Organic chemicals are widely used as ingredients in household products. Paints, varnishes, and waxes all contain organic solvents, as do many cleaning, disinfecting, cosmetic, degreasing, and hobby products. Fuels are also made up of organic chemicals. All of these products can release organic compounds while you are using them, and to some degree, when they are stored.
The Environmental Protection Agency's Office of Research and Development's "Total Exposure Assessment Methodology (TEAM) Study" (Volumes I through IV, completed in 1985) found levels of about a dozen common organic pollutants to be two to five times higher inside homes than outside, regardless of whether the homes were located in rural or highly industrial areas. TEAM studies indicated that while people are using products containing organic chemicals, they can expose themselves and others to very high pollutant levels, and elevated concentrations can persist in the air long after the activity is completed.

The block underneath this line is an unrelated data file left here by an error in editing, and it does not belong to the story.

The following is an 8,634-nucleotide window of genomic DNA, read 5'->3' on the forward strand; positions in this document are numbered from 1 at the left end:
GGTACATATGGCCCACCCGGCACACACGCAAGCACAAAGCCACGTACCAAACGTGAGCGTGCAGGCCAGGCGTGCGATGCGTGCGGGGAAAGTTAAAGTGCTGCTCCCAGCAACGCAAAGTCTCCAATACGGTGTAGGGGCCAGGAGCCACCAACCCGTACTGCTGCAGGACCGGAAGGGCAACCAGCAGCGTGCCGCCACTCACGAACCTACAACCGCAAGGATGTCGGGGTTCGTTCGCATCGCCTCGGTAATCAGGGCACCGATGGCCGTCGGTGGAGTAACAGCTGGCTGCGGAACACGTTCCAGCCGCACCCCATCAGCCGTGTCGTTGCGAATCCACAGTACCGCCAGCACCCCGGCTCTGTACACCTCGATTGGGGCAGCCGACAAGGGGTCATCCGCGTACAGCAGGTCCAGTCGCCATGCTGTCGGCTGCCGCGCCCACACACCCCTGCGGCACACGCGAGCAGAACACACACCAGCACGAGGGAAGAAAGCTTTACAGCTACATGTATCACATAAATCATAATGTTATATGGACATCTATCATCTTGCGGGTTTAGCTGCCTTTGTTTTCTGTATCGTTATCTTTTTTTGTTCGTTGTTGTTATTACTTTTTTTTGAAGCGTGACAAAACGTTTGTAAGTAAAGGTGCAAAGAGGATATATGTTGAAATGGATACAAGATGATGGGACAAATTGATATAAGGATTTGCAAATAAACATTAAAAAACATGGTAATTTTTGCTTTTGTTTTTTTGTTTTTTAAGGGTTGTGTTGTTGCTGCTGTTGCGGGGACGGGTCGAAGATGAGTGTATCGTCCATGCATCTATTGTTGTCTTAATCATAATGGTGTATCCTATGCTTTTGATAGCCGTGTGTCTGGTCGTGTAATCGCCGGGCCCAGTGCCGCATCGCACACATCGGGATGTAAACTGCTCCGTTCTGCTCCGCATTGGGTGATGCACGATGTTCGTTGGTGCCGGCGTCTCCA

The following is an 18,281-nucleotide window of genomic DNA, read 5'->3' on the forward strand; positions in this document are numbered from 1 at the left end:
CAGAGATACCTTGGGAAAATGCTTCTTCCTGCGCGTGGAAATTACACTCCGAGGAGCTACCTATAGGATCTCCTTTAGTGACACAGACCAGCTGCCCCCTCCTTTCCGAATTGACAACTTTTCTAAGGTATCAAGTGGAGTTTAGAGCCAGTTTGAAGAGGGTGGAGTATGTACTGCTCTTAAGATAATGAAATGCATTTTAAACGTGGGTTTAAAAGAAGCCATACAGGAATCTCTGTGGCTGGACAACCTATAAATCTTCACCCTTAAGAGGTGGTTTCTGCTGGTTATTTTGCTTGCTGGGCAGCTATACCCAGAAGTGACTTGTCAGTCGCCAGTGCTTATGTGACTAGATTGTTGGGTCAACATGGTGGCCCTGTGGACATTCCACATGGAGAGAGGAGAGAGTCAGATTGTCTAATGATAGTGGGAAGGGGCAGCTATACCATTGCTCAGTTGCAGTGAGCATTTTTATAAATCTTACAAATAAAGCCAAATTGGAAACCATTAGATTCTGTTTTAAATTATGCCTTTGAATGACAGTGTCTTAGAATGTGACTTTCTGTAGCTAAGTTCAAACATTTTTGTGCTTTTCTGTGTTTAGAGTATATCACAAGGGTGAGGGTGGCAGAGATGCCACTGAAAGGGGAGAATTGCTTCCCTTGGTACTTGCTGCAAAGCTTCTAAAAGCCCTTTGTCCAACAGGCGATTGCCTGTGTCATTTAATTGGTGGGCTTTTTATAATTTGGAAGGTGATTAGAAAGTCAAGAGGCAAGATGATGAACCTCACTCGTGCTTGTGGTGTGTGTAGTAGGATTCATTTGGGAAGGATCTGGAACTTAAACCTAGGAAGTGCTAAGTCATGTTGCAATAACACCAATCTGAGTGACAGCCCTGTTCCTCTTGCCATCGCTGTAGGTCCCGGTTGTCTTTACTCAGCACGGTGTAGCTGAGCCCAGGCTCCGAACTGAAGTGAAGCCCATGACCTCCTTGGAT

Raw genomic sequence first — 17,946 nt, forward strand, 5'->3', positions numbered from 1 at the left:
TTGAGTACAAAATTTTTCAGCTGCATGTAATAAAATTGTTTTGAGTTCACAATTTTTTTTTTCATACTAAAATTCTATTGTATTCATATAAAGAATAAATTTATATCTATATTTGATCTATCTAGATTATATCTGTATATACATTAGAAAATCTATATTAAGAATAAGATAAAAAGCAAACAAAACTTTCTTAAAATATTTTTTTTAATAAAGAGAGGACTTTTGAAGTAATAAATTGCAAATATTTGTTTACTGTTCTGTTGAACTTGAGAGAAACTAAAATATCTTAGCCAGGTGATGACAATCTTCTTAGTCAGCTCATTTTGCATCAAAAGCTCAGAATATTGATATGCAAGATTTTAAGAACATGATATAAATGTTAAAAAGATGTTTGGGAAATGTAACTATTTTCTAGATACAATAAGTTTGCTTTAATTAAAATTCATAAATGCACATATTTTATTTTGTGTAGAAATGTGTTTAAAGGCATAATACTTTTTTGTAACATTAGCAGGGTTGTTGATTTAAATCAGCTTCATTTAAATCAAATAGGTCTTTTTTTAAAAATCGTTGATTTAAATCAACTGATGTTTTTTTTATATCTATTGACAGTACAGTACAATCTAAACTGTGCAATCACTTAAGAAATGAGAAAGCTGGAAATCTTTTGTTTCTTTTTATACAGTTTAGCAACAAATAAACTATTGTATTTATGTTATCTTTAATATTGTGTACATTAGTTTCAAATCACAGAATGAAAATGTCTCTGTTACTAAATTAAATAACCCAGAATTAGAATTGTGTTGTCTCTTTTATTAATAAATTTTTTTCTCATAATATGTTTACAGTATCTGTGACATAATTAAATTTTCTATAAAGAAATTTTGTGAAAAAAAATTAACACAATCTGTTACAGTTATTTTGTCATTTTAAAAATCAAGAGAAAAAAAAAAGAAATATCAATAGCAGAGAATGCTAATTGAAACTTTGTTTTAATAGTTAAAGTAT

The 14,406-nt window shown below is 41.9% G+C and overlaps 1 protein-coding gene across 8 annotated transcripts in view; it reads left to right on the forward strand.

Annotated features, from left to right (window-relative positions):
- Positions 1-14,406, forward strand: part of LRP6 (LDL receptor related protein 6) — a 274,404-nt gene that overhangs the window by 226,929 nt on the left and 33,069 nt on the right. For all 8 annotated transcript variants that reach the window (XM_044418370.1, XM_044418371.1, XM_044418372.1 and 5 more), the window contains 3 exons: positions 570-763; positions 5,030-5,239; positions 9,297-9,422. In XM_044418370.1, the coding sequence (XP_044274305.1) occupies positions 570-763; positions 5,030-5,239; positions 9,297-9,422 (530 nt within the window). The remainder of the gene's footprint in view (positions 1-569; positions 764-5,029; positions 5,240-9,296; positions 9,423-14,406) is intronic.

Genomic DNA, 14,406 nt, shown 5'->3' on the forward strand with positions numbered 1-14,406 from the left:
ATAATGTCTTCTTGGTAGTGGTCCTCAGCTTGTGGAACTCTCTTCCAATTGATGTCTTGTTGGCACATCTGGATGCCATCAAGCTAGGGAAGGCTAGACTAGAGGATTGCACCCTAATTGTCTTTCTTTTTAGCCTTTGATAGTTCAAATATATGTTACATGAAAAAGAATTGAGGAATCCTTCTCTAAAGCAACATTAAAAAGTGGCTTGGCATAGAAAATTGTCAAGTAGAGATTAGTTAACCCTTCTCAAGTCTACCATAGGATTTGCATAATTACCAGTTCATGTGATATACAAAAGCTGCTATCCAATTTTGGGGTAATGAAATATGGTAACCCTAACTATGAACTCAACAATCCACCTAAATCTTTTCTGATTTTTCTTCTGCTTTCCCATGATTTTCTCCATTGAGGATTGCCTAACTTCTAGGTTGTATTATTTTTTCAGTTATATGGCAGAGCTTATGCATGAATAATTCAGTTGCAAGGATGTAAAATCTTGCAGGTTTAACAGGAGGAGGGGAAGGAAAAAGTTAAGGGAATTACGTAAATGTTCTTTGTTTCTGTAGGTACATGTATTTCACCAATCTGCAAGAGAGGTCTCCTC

Sources[edit | edit source]
Household products are sources of indoor air pollution, including paints, paint strippers, and other solvents; wood preservatives; aerosol sprays; cleansers and disinfectants; moth repellents and air fresheners; stored fuels and automotive products; hobby supplies; and dry-cleaned clothing.
Health Effects[edit | edit source]
Health effects of indoor air pollution include eye, nose, and throat irritation; headaches, loss of coordination, nausea; and damage to the liver, kidney, and central nervous system. Some organic chemicals can cause cancer in animals; some are suspected or known to cause cancer in humans. Key signs or symptoms associated with exposure to VOCs include: conjunctival irritation, nose and throat discomfort, headache, allergic skin reaction, dyspnea, declines in serum cholinesterase levels, nausea, emesis, epistaxis, fatigue, and dizziness.